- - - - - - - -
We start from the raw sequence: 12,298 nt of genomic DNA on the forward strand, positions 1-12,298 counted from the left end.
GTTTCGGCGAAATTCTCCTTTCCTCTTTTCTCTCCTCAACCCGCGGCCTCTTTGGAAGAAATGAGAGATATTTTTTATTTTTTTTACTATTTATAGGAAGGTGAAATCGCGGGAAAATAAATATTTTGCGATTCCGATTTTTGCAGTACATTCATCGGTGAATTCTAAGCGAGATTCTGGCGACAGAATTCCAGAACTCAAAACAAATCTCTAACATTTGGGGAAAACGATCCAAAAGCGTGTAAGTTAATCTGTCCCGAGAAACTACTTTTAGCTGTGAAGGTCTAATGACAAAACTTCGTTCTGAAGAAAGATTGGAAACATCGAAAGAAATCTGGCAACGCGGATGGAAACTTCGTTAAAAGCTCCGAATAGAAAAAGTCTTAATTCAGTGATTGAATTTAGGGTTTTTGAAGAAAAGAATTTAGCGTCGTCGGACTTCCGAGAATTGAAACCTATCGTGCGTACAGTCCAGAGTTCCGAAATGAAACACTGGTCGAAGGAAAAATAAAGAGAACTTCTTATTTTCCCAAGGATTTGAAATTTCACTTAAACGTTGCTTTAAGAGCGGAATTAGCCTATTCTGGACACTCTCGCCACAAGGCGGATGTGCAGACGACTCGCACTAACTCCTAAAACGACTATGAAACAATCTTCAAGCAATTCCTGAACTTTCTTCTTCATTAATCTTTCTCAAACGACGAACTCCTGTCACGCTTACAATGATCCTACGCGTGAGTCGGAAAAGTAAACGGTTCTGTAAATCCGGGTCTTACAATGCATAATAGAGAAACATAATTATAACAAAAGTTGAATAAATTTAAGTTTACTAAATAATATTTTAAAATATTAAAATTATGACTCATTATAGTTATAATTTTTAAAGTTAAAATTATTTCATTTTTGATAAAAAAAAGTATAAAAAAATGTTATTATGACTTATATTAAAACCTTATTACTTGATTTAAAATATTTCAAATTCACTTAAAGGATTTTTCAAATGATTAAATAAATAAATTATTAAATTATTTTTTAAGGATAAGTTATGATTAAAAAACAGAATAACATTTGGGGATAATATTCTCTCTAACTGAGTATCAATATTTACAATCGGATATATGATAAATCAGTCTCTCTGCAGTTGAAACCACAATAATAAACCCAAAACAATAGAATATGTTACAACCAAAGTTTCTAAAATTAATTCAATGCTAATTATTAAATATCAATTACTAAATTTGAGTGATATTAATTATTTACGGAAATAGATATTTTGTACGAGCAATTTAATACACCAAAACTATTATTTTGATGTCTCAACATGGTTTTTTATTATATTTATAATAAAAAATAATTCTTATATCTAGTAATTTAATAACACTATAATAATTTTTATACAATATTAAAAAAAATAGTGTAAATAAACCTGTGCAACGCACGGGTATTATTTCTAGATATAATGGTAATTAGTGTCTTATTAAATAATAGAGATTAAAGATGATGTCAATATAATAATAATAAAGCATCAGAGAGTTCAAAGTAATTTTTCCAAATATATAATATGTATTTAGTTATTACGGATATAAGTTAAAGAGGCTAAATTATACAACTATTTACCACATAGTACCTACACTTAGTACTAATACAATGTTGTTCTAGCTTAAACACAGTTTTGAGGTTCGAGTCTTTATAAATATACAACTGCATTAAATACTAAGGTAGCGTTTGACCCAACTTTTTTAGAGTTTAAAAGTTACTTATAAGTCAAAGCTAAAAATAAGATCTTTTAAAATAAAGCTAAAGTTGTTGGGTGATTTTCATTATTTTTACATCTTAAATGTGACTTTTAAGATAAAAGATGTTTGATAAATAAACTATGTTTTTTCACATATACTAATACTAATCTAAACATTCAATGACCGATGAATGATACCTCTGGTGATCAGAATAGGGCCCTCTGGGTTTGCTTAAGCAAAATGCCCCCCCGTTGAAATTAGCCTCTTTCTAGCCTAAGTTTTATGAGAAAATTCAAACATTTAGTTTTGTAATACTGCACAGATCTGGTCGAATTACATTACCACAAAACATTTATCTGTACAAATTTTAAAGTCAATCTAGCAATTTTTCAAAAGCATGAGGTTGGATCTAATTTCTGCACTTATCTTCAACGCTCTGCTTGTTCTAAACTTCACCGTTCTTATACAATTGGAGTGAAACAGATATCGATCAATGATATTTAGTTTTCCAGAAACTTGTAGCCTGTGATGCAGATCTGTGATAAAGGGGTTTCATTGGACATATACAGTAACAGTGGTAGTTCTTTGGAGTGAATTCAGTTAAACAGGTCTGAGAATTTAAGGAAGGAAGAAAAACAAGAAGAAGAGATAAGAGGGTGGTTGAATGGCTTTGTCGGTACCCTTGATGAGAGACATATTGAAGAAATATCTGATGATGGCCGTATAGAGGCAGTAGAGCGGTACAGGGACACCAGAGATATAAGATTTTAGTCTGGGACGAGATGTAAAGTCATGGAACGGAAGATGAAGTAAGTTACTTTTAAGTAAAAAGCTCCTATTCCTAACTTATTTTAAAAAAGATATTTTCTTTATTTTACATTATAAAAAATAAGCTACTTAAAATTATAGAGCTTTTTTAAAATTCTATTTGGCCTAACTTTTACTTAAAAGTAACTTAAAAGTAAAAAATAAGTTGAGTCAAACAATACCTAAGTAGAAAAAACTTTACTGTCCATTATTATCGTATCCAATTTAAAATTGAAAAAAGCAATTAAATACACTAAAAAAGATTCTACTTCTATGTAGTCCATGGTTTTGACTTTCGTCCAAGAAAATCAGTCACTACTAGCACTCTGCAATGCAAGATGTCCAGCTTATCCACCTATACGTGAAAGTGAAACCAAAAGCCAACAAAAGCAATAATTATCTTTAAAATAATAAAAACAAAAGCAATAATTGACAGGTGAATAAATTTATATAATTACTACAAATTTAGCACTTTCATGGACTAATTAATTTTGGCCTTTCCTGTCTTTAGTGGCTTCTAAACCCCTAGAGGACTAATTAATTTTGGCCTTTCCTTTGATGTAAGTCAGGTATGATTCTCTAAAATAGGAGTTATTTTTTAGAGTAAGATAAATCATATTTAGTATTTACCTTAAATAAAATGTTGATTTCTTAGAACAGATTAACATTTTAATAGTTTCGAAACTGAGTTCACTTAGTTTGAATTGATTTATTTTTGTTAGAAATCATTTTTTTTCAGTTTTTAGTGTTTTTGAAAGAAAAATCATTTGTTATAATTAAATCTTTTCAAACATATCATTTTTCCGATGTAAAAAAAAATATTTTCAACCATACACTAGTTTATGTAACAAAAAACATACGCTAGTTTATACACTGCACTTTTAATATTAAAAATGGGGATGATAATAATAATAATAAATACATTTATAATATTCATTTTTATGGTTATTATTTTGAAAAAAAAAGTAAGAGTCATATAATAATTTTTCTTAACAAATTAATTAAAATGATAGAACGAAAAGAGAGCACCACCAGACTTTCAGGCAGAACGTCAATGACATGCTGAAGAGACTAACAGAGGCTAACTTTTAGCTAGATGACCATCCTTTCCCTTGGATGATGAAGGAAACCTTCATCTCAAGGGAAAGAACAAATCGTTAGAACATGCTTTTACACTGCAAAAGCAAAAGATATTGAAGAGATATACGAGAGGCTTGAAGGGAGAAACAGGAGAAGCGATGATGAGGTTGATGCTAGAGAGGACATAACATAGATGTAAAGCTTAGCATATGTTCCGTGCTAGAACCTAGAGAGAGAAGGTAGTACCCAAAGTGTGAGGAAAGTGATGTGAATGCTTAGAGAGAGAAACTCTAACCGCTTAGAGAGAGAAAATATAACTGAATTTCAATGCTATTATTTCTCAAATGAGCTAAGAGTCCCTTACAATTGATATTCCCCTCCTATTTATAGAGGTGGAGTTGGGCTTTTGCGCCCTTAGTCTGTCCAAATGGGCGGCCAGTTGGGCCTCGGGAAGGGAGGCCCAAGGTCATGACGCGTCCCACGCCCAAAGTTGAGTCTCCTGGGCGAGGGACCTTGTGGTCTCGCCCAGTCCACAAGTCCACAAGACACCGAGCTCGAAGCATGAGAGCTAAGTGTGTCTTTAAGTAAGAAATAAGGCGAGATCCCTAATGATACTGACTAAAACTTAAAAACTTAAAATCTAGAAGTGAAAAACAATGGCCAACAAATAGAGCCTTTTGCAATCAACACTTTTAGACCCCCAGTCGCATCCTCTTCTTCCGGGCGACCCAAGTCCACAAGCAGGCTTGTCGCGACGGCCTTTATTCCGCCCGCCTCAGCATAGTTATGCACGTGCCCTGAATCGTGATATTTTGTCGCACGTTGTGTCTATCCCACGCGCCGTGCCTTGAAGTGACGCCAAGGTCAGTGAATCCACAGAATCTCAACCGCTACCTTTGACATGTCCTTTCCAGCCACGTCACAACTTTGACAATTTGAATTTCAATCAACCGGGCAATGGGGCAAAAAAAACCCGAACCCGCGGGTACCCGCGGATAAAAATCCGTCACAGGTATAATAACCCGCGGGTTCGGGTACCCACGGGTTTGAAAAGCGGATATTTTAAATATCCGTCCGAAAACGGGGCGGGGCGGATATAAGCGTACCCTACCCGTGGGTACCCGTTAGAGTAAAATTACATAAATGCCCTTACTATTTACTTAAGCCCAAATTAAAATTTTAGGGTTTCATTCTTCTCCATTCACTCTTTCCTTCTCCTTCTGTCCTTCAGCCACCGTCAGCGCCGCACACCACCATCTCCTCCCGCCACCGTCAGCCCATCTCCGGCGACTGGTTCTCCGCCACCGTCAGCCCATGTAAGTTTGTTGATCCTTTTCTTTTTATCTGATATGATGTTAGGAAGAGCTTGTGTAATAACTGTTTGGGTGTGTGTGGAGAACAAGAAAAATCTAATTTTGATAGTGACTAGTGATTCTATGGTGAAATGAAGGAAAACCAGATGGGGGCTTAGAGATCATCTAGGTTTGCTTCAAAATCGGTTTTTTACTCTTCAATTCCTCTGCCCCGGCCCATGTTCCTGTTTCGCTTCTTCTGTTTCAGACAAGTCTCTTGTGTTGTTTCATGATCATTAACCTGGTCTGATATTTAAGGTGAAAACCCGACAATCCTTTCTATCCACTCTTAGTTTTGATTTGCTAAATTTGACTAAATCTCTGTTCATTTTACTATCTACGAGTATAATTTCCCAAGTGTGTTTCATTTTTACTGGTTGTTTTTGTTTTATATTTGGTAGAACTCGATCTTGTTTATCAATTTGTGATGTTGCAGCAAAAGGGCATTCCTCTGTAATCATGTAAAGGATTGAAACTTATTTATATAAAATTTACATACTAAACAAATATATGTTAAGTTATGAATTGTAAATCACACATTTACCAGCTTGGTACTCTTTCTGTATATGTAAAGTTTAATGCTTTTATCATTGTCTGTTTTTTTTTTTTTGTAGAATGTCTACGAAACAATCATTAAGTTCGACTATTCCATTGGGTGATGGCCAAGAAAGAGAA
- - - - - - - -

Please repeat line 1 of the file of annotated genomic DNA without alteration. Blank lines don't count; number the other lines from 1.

We start from the raw sequence: 12,298 nt of genomic DNA on the forward strand, positions 1-12,298 counted from the left end.